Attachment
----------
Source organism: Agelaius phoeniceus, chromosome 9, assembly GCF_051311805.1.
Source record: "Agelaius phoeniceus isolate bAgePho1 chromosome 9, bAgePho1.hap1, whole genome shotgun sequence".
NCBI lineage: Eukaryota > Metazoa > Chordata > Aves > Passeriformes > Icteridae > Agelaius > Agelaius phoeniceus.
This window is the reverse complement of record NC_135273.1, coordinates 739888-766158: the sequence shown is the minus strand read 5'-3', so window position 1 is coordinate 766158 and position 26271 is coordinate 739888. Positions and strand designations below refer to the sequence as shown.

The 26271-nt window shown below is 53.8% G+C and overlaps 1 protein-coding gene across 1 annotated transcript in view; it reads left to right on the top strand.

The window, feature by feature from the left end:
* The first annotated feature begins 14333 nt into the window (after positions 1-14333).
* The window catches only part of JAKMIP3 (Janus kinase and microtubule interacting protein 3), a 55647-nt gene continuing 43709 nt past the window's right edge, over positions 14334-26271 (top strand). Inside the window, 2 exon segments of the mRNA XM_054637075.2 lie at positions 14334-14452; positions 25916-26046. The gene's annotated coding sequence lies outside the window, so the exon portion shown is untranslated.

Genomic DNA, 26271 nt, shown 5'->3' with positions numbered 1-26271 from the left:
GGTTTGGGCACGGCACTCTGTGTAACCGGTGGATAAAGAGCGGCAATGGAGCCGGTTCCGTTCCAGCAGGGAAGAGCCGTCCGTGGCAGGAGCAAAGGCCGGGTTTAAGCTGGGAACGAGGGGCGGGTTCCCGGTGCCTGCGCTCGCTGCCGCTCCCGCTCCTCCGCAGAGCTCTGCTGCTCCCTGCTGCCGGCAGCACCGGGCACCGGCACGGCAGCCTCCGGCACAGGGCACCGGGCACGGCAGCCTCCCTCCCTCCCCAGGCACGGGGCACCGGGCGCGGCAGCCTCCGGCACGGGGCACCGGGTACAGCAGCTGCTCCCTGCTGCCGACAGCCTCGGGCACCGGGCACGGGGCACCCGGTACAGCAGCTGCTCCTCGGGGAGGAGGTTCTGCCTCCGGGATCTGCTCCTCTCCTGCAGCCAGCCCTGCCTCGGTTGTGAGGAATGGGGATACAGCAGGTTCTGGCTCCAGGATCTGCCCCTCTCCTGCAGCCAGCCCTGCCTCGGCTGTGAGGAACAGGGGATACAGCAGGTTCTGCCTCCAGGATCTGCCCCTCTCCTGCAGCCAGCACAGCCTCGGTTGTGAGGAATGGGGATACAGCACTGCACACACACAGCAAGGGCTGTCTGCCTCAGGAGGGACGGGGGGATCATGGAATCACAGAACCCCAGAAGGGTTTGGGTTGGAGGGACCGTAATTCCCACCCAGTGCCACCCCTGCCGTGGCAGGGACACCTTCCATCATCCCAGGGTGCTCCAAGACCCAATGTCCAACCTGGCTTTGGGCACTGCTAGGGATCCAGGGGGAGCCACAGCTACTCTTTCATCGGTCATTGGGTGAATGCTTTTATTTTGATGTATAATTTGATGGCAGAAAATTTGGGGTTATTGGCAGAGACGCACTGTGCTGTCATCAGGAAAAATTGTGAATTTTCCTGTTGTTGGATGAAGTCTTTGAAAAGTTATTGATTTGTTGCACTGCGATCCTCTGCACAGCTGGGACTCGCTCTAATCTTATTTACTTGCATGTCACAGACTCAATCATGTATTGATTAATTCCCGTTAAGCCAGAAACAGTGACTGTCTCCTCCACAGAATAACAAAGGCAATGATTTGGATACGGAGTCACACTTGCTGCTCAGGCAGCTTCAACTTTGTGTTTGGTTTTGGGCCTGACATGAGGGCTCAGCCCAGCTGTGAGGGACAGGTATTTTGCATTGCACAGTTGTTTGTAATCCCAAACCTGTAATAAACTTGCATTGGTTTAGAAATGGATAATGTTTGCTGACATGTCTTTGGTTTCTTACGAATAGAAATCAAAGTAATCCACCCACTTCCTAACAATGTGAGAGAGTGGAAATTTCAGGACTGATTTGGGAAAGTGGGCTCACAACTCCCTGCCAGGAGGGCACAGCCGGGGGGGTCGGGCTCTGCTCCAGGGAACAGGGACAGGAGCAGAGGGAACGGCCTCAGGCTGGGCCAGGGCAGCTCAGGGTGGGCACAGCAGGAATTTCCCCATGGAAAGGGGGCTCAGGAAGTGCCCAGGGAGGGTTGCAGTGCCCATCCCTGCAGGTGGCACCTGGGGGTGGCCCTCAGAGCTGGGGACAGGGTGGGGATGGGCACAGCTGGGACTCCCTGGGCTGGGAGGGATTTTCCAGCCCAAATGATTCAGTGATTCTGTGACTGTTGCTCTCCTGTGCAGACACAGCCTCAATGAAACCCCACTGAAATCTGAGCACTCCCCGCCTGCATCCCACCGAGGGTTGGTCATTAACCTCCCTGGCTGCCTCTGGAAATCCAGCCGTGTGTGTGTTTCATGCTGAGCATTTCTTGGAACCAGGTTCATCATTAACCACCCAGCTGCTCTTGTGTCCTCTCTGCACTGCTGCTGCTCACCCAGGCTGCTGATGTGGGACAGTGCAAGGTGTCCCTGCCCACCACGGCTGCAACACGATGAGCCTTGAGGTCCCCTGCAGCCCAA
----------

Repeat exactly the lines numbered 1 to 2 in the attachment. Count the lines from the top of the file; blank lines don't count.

Source organism: Agelaius phoeniceus, chromosome 9, assembly GCF_051311805.1.
Source record: "Agelaius phoeniceus isolate bAgePho1 chromosome 9, bAgePho1.hap1, whole genome shotgun sequence".